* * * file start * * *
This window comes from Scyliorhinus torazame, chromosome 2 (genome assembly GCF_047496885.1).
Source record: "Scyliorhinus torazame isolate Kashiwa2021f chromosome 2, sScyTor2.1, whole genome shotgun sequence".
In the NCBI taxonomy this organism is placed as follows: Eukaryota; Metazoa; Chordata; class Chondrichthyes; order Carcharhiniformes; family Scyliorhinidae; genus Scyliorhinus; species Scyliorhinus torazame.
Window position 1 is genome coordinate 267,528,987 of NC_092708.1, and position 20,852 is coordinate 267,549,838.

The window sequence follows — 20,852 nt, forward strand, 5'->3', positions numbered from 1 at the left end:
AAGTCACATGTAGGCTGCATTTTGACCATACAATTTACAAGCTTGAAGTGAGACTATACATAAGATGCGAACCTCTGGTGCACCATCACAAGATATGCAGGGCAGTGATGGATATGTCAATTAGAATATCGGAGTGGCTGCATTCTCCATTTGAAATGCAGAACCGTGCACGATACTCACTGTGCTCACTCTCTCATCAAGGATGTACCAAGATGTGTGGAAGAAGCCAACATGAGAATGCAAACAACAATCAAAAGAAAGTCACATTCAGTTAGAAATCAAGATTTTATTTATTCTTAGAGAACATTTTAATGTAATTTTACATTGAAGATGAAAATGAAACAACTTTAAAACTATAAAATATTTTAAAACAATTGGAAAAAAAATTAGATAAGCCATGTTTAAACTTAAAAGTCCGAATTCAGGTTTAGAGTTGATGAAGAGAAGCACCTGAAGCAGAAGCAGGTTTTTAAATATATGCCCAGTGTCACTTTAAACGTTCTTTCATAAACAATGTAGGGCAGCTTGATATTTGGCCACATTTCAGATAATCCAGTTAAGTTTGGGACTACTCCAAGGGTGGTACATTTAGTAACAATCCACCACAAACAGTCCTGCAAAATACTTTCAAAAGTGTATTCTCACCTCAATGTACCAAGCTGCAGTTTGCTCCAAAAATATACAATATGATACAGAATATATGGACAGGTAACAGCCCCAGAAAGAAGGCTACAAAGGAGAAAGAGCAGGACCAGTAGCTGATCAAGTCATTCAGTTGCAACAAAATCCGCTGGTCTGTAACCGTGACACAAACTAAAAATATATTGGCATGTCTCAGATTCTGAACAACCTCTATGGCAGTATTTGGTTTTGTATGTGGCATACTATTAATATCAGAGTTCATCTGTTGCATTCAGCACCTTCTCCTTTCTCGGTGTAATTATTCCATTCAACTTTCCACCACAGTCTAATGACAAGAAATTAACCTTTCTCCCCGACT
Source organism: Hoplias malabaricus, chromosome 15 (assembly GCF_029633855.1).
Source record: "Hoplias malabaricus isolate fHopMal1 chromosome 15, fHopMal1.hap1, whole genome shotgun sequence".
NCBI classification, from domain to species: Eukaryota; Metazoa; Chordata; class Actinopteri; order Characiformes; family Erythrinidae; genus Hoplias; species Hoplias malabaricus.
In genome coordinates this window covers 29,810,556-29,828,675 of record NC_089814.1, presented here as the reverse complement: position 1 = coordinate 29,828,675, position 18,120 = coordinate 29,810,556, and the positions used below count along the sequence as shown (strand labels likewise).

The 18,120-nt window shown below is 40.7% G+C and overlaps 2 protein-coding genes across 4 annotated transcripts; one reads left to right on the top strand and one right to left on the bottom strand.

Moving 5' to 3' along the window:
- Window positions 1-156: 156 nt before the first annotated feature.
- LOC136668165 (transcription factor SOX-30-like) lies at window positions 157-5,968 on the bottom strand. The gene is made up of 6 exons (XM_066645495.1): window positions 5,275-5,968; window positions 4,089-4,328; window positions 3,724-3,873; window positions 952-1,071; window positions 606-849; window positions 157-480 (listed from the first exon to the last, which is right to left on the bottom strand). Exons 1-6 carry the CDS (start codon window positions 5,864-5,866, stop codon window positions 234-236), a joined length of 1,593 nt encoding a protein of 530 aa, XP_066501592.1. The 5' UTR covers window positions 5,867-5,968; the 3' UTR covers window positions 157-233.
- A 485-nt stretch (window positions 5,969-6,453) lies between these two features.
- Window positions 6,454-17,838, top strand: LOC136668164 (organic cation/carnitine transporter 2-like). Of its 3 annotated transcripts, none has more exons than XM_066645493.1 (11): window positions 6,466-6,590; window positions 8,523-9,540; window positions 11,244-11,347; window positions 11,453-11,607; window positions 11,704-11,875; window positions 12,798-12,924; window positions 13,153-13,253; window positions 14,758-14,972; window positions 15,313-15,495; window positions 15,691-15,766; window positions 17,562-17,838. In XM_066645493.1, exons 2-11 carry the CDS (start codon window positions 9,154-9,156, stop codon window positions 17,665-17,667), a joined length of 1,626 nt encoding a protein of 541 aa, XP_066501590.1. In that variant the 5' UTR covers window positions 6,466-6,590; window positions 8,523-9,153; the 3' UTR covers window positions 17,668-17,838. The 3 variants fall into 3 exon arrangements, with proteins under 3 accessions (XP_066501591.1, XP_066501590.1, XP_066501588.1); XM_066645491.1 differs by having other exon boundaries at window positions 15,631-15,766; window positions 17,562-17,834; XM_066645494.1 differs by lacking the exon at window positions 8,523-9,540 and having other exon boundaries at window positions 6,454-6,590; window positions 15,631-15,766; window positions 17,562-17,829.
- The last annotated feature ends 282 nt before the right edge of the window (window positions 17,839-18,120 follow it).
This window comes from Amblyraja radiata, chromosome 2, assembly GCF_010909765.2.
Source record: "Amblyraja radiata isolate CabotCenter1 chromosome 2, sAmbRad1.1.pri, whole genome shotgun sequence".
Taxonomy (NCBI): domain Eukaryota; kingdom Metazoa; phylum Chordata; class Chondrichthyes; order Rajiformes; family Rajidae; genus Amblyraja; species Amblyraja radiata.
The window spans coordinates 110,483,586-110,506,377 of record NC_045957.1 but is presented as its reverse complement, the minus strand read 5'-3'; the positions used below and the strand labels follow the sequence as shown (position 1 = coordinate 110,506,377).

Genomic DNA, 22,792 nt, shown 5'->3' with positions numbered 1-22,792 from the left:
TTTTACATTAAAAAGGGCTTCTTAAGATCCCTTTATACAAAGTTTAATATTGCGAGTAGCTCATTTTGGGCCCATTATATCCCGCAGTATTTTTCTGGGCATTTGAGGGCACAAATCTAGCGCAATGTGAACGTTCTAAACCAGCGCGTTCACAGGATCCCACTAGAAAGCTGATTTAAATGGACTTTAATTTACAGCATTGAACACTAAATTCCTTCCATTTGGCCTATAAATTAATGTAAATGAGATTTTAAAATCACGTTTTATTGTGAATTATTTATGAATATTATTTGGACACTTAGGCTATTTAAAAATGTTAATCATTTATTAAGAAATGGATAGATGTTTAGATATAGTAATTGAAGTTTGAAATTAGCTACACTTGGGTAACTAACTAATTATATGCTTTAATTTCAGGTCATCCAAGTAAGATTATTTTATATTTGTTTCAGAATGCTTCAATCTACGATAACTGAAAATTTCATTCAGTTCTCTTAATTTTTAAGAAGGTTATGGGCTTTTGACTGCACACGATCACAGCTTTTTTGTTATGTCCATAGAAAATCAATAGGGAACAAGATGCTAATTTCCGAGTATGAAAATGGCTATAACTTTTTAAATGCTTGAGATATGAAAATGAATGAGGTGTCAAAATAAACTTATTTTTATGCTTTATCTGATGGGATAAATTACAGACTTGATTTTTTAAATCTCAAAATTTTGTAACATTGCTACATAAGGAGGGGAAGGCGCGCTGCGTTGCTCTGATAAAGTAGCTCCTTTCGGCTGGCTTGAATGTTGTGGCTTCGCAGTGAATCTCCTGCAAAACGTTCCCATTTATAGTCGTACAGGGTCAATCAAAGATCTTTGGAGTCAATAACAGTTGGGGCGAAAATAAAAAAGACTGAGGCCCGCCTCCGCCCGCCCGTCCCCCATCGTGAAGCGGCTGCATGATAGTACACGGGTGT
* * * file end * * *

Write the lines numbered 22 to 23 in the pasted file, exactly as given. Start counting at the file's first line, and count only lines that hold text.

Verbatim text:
Genomic DNA, 22,792 nt, shown 5'->3' with positions numbered 1-22,792 from the left:
TTTTACATTAAAAAGGGCTTCTTAAGATCCCTTTATACAAAGTTTAATATTGCGAGTAGCTCATTTTGGGCCCATTATATCCCGCAGTATTTTTCTGGGCATTTGAGGGCACAAATCTAGCGCAATGTGAACGTTCTAAACCAGCGCGTTCACAGGATCCCACTAGAAAGCTGATTTAAATGGACTTTAATTTACAGCATTGAACACTAAATTCCTTCCATTTGGCCTATAAATTAATGTAAATGAGATTTTAAAATCACGTTTTATTGTGAATTATTTATGAATATTATTTGGACACTTAGGCTATTTAAAAATGTTAATCATTTATTAAGAAATGGATAGATGTTTAGATATAGTAATTGAAGTTTGAAATTAGCTACACTTGGGTAACTAACTAATTATATGCTTTAATTTCAGGTCATCCAAGTAAGATTATTTTATATTTGTTTCAGAATGCTTCAATCTACGATAACTGAAAATTTCATTCAGTTCTCTTAATTTTTAAGAAGGTTATGGGCTTTTGACTGCACACGATCACAGCTTTTTTGTTATGTCCATAGAAAATCAATAGGGAACAAGATGCTAATTTCCGAGTATGAAAATGGCTATAACTTTTTAAATGCTTGAGATATGAAAATGAATGAGGTGTCAAAATAAACTTATTTTTATGCTTTATCTGATGGGATAAATTACAGACTTGATTTTTTAAATCTCAAAATTTTGTAACATTGCTACATAAGGAGGGGAAGGCGCGCTGCGTTGCTCTGATAAAGTAGCTCCTTTCGGCTGGCTTGAATGTTGTGGCTTCGCAGTGAATCTCCTGCAAAACGTTCCCATTTATAGTCGTACAGGGTCAATCAAAGATCTTTGGAGTCAATAACAGTTGGGGCGAAAATAAAAAAGACTGAGGCCCGCCTCCGCCCGCCCGTCCCCCATCGTGAAGCGGCTGCATGATAGTACACGGGTGT